Why Republicans Launched the GSA Email Attack Now

I think most people are missing the significance of why the Republicans launched their attack on the GSA over the weekend (this post is a summary of what we know, with updates).

That’s true, in part, because people are misunderstanding what the Trump for America team recently learned. It’s not — as many have claimed — that they only recently learned Mueller had emails beyond what TFA had turned over to Congress and through that to Mueller. As Axios reported, “Trump officials discovered Mueller had the emails when his prosecutors used them as the basis for questions to witnesses, the sources said.” That is, Mueller has been asking questions based off these emails for months.

The timing of this complaint — not the complaint itself — is key

What TFA only discovered last week, according to their letter, at least, is how Mueller obtained them — by asking, just like prosecutors reviewing government communications in the course of investigating possible violations of the Espionage Act always do, especially if the subjects of the investigation have access to classified documents.

We discovered the unauthorized disclosures by the GSA on December 12 and 13, 2017. When we learned that the Special Counsel’s Office had received certain laptops and cell phones containing privileged materials, we initially raised our concerns with Brandon Van Grack in the Special Counsel’s Office on December 12, 2017. Mr. Van Grack confirmed that the Special Counsel’s Office had obtained certain laptops, cell phones, and at least one iPad from the GSA – but he assured us that the Special Counsel’s investigation did not recover any emails or other relevant data from that hardware. During this exchange, Mr. Van Grack failed to disclose the critical fact that undercut the importance of his representations, namely, that the Special Counsel’s Office had simultaneously received from the GSA tens of thousands of emails, including a very significant volume of privileged material, and that the Special Counsel’s Office was actively using those materials without any notice to TFA.1 Mr. Van Grack also declined to inform us of the identities of the 13 individuals whose materials were at issue.

The government has great leeway to access government communications, as Peter Strzok, the former counterintelligence FBI Agent who just had his own communications leaked and then released to the world, would probably be all too happy to tell you. All the more so given allegations that files went missing from the Transition SCIF, just as Jared Kushner was talking about back channel communications with the Russians.

So what’s new is not that Mueller had the emails (about which no one has complained before). But that he obtained the email inboxes of 13 people, including Jared, from GSA without letting the Transition do their own review of what to turn over.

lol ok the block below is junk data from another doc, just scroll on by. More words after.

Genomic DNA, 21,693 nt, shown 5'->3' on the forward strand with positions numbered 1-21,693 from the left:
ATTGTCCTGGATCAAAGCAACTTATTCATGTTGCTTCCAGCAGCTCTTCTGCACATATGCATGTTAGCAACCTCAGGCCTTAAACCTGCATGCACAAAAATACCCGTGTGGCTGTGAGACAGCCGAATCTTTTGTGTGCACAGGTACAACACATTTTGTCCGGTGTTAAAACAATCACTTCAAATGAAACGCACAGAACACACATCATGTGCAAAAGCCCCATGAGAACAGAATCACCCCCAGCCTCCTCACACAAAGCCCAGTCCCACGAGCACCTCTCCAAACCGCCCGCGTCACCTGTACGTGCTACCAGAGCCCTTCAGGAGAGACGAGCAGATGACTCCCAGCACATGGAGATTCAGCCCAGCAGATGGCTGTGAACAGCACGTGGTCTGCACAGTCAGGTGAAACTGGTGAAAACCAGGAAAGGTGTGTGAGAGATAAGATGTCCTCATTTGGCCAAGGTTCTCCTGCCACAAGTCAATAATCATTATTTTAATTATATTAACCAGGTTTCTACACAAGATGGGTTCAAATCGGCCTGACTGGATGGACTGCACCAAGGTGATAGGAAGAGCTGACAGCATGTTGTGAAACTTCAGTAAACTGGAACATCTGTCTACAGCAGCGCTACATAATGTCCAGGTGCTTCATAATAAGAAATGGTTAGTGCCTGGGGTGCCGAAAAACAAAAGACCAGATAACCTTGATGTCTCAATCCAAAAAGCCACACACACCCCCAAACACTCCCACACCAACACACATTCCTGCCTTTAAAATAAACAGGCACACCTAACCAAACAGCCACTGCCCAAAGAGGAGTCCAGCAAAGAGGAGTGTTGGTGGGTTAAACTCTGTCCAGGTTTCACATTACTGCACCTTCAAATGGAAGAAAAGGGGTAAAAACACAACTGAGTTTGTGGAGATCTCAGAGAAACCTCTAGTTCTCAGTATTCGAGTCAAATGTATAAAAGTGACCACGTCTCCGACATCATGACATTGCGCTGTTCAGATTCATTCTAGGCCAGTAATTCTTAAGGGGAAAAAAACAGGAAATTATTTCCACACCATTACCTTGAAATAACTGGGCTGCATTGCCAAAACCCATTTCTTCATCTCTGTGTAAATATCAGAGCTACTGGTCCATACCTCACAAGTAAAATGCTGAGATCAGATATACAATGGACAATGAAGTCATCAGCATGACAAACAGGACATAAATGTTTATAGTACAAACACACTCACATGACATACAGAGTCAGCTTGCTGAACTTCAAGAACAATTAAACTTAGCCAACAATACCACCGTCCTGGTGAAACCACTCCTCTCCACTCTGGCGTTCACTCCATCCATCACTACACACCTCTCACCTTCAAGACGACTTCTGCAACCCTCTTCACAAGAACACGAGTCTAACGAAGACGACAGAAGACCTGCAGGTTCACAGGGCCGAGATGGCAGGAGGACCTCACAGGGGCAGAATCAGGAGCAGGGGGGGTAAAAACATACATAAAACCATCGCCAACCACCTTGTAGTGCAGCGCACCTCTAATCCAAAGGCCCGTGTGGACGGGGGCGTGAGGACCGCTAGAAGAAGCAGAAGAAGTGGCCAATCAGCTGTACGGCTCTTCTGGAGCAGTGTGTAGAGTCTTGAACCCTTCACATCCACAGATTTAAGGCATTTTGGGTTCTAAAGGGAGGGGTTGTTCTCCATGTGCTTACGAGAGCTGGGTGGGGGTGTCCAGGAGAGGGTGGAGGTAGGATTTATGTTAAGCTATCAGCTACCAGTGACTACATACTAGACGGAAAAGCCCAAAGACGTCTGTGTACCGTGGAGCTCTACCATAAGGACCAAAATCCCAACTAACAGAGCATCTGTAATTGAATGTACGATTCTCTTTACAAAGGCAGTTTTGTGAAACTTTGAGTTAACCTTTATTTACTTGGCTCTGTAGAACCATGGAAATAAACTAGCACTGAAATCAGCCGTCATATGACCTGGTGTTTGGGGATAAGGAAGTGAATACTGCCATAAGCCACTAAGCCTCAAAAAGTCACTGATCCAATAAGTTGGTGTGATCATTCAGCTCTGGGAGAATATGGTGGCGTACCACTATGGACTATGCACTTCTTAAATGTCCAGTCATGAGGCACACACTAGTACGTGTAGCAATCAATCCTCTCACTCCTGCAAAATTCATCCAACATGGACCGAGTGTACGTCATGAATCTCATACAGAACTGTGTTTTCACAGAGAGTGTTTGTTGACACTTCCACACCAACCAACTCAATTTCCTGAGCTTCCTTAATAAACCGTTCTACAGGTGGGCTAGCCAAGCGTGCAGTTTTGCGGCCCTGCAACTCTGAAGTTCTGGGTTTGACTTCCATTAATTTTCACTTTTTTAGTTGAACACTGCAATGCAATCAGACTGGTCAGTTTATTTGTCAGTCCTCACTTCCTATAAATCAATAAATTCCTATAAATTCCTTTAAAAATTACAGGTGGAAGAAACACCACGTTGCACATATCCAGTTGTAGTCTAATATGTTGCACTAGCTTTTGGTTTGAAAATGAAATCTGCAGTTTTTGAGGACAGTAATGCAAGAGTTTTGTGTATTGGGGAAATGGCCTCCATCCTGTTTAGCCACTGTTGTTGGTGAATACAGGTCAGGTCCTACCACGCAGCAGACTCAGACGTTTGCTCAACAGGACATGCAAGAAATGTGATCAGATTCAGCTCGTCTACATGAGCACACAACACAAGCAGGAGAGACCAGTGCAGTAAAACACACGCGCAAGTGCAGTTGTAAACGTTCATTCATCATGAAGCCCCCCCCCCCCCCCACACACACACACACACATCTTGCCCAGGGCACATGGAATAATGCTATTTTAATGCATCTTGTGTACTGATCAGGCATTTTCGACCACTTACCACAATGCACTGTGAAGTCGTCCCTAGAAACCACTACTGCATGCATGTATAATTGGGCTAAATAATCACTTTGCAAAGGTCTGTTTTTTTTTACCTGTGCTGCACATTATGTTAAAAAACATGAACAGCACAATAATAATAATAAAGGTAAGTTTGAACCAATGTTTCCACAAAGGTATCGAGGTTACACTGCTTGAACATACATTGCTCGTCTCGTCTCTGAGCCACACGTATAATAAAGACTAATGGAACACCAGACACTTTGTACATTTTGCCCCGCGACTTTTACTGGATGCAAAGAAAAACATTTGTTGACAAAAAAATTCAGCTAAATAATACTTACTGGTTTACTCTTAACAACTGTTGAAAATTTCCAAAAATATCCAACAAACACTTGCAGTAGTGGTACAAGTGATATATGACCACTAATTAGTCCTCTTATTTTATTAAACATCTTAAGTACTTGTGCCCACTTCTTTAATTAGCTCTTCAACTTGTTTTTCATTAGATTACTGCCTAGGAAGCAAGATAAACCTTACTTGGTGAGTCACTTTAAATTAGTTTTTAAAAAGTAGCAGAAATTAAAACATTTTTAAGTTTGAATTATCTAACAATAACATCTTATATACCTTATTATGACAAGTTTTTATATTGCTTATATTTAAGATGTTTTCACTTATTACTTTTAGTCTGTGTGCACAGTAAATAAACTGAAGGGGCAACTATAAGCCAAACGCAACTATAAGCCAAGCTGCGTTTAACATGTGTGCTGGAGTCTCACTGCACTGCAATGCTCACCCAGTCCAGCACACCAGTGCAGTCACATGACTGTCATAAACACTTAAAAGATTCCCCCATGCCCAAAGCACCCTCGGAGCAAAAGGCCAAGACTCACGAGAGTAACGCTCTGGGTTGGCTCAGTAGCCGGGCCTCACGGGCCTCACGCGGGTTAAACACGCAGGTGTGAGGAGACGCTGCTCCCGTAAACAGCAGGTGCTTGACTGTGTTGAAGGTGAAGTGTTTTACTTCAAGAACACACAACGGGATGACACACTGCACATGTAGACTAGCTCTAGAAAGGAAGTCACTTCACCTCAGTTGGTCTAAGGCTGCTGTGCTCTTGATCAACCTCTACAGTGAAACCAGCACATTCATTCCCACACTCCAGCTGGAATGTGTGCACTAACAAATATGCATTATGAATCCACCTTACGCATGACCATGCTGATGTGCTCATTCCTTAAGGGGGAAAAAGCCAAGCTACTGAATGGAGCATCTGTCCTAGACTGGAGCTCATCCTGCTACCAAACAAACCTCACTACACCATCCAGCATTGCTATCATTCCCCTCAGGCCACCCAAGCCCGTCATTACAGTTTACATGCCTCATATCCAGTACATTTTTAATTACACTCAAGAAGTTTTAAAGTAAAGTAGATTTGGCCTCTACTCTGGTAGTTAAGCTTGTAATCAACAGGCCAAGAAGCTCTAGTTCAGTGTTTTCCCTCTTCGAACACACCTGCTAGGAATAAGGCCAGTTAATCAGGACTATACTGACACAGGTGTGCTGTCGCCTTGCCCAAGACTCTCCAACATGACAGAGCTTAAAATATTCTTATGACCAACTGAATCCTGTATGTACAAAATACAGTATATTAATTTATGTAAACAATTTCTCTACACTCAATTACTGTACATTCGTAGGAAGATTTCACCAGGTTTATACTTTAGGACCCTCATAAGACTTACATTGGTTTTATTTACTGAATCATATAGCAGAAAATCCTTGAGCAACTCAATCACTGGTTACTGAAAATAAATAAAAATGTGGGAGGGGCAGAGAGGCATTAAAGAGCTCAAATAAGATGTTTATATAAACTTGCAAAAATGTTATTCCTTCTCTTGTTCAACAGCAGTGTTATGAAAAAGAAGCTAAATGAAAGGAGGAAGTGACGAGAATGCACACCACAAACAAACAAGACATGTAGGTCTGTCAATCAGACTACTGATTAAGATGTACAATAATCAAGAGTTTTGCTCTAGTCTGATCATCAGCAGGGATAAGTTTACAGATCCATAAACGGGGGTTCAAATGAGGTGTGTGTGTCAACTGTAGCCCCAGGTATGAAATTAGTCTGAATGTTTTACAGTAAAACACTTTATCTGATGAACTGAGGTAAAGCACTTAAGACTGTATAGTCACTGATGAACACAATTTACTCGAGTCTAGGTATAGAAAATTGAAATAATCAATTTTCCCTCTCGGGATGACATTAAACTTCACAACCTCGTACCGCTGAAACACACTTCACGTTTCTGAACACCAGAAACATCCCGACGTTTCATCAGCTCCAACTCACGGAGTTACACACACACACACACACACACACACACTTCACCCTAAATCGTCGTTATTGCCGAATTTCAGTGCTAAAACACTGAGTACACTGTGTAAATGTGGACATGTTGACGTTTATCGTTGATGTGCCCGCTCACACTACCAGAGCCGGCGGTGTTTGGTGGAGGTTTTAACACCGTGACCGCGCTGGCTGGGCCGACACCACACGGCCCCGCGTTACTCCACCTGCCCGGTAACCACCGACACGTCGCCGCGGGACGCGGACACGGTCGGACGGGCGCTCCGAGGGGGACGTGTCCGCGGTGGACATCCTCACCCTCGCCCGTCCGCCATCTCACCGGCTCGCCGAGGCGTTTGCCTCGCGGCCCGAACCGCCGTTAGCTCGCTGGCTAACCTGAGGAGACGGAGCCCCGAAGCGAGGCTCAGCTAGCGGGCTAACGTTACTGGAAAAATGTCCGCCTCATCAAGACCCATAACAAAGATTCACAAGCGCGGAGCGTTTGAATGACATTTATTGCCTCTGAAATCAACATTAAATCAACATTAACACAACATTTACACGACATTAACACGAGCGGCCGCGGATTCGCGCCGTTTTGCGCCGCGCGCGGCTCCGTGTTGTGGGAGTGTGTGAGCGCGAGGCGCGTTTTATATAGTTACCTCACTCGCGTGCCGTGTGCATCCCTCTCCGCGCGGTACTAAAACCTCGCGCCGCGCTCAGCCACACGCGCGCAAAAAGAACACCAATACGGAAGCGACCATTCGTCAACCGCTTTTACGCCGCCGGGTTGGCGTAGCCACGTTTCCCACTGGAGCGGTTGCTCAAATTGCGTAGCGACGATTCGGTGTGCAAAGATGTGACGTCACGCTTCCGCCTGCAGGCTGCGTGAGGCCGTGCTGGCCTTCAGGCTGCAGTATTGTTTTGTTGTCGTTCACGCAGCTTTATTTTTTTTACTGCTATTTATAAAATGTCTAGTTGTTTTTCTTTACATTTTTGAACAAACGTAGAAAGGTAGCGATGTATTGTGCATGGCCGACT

Trump’s team may face obstruction charges

As I made clear here, it appears that one reason the Trump people are so angry is that Mueller has probably caught them failing to turn over emails that are absolutely material to the investigation, such as KT McFarland’s “Thrown election” email. Whoever did these document reviews may now be exposed to obstruction charges for withholding such material, which in turn would give Mueller leverage over them for their own further cooperation.

[Update: I should have said, withholding emails will only be a problem if the Transition was otherwise obligated (say, by subpoena) to turn them over. Mueller did subpoena the campaign for a similar set of emails; but since he didn’t need to from GSA, he may not have here.]

Mueller has far more damning information on Jared than Trump’s folks expected

Just as importantly, Axios explicitly said the emails include Jared Kushner’s emails (indeed, given his public claims about how many people he spoke to during the transition, I wouldn’t be surprised if his was the email box that had 7,000 emails).

As I have shown, Jared has been approaching disclosure issues (at least with Congress) very narrowly, ignoring clear requests to turn over his discussions about the topic of the investigation, and not just with the targets of it. If Mueller obtained all his emails, he’d have those “about” emails that Jared purposely and contemptuously has withheld from others.

We know that Jared is a key interim Mueller target here (and Abbe Lowell’s search for a crisis communications firm to help sure suggests Jared’s defense team knows that too). We know he felt the need to explain how he went from responding to a personalized Vladimir Putin congratulatory email on November 9 to asking Dmitri Simes for Sergei Kislyak’s name.